In pediatric patients with iron-deficiency anemia (IDA), a new study has suggested that intravenous (IV) therapy with ferric carboxymaltose is both effective and safe. Results of the study were presented at the 2021 American Society of Pediatric Hematology/Oncology (ASPHO) meeting by Chandni Dargan, MD, of Children’s Mercy Hospital in Kansas City, Missouri, and colleagues.

For adult patients with IDA, ferric carboxymaltose was approved in 2013 by the US Food and Drug Administration as an IV treatment option. However, it has not been approved for use in the pediatric population. The study investigators compared the use of various IV iron formulations at a large pediatric hospital, in addition to comparing the efficacy and safety of 3 IV iron formulations.

The study was a single-center, retrospective chart review of pediatric patients treated with iron dextran, iron sucrose, and/or ferric carboxymaltose from April 1, 2016, to June 30, 2020. Patient demographics, information regarding iron administration, and laboratory values prior to and following iron infusion were evaluated.


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IV iron was mostly given as iron sucrose in 64.3% of cases in 2016, while iron dextran was used for the other 35.7% of cases. During the study years, however, there was a shift toward more use of ferric carboxymaltose and less use of iron dextran. In the early half of 2020, iron dextran was not used in any cases, but ferric carboxymaltose was given in more than half (53.4%) of IV iron administrations.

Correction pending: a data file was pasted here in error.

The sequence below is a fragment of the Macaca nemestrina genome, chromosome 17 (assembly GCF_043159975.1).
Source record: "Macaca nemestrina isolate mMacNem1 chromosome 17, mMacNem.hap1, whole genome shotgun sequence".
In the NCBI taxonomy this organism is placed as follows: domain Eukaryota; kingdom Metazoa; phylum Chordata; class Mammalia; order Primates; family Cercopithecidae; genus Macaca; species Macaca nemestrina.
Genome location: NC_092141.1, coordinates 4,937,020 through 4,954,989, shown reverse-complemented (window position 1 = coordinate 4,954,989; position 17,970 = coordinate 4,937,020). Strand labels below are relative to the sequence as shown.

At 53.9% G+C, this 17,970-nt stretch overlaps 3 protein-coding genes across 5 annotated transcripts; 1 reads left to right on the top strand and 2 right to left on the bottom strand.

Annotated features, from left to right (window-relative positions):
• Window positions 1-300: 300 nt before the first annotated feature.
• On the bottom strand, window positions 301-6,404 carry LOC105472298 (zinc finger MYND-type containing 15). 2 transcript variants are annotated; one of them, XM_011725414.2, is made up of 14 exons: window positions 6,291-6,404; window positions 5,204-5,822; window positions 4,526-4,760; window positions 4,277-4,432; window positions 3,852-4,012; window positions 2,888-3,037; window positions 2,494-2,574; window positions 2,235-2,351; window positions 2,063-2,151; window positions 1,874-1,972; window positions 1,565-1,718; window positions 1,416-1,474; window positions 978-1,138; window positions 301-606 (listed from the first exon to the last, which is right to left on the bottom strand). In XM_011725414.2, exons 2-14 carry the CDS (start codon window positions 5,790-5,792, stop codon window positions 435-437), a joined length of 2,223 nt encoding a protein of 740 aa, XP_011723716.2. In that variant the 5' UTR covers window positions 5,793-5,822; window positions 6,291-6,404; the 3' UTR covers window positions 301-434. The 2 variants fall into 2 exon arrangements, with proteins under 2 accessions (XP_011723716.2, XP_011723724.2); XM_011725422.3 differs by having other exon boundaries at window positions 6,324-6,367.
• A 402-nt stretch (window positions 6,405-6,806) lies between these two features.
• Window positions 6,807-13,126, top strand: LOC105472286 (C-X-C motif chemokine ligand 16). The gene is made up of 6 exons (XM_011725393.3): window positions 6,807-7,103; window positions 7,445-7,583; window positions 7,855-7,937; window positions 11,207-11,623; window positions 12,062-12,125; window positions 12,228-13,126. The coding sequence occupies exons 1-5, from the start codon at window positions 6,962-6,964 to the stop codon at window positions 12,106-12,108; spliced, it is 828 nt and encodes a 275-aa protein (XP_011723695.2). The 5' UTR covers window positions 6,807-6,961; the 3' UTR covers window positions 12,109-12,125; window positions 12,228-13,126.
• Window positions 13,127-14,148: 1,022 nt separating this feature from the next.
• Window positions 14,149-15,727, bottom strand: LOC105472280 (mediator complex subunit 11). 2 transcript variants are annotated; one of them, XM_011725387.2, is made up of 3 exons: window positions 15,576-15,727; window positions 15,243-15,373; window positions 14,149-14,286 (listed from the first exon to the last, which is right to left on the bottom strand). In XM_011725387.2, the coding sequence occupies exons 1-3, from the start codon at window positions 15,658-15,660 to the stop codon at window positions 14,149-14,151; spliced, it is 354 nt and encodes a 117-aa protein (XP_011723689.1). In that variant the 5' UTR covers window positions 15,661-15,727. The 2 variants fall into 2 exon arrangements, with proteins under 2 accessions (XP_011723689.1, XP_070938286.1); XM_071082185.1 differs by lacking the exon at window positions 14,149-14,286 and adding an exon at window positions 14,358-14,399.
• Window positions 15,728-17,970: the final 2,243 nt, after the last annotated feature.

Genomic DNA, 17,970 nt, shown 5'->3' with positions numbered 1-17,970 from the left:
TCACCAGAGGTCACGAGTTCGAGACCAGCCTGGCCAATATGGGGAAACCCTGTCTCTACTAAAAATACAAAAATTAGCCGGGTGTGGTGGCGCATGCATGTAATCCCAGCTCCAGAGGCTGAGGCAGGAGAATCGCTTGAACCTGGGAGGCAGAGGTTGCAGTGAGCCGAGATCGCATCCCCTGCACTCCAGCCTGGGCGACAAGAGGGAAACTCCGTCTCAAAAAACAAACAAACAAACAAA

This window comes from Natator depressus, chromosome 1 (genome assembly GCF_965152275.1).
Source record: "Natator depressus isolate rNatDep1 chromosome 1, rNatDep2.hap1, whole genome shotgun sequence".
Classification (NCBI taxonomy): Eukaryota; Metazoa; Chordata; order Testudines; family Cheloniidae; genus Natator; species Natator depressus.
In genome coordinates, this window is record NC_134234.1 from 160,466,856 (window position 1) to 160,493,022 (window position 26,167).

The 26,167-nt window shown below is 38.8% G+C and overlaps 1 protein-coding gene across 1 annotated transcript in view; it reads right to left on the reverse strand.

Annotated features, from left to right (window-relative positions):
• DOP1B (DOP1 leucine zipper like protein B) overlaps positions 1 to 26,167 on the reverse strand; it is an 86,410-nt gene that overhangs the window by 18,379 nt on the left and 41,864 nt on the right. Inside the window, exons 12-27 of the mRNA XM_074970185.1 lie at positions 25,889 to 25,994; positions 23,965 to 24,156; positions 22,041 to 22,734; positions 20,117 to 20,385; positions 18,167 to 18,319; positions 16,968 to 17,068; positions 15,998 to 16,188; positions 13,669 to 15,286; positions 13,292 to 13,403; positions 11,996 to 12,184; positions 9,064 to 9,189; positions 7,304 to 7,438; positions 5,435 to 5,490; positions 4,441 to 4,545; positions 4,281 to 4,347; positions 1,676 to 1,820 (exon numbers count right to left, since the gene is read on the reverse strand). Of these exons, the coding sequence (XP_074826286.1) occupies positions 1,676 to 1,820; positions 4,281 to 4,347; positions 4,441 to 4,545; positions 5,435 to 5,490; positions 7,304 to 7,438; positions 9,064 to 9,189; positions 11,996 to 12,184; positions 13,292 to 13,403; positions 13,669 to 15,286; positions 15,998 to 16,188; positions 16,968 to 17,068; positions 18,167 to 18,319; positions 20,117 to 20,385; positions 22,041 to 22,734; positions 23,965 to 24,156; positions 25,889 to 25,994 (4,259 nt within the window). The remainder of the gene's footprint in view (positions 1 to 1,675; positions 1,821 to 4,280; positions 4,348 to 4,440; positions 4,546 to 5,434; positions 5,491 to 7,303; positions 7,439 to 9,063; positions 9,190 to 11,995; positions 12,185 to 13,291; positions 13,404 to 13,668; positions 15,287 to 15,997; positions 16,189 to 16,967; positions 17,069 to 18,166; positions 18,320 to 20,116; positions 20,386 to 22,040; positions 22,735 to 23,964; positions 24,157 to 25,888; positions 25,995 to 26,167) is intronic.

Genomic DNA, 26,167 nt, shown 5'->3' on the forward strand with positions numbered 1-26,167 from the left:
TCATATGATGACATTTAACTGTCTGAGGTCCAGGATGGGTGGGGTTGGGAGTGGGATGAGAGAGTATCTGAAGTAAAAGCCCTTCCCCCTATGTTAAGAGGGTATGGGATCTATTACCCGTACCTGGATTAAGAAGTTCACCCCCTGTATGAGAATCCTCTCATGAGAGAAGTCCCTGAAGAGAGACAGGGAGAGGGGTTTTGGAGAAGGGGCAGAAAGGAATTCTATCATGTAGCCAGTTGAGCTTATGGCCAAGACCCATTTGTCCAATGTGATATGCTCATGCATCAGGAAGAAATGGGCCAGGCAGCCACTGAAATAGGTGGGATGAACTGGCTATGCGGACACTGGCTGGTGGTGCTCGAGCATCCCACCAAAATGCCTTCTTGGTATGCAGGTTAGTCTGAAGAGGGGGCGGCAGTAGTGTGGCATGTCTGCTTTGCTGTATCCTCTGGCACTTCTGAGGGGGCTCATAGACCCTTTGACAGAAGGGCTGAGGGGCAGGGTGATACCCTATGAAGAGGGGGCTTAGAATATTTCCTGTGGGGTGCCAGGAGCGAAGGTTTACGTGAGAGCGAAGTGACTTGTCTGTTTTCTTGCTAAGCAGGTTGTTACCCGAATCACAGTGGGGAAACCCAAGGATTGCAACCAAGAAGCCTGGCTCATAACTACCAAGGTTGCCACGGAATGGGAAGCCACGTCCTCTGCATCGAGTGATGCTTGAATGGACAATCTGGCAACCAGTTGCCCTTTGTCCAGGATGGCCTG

Achievement of target hemoglobin and/or ferritin levels was reached with 1 to 2 doses of ferric carboxymaltose in approximately 88% of patients receiving this formulation. This was compared with the efficacy of IV iron sucrose, with which slightly fewer than half (49%) of the patients were able to reach target hemoglobin and/or ferritin levels after more than 2 doses.

The change in hemoglobin levels from baseline to 60 days following the first iron infusion was 2.05 g/dL with ferric carboxymaltose and 1.5 g/dL with iron sucrose (P =.024).

Among 164 evaluable infusions of ferric carboxymaltose, 7 adverse events were reported. A total of 610 iron sucrose infusions were evaluated for safety, with 10 adverse events reported.

The study investigators concluded that it was becoming more common to use IV ferric carboxymaltose at their center and that this treatment was both efficacious and tolerable in treating iron-deficiency anemia.

“However, further prospective studies analyzing the efficacy of ferric carboxymaltose with more consistent and standardized lab follow-up, and standardized adverse event documentation, would be beneficial,” Dr Dargan advised in an audio recording accompanying the poster.

Reference

Dargan C, Simon D, Noel-MacDonnell J, Sharma M. A study examining the safety and efficacy of ferric carboxymaltose in a large pediatric cohort. Poster presented at: 2021 American Society of Pediatric Hematology/Oncology meeting; April 21-23, 2021; virtual.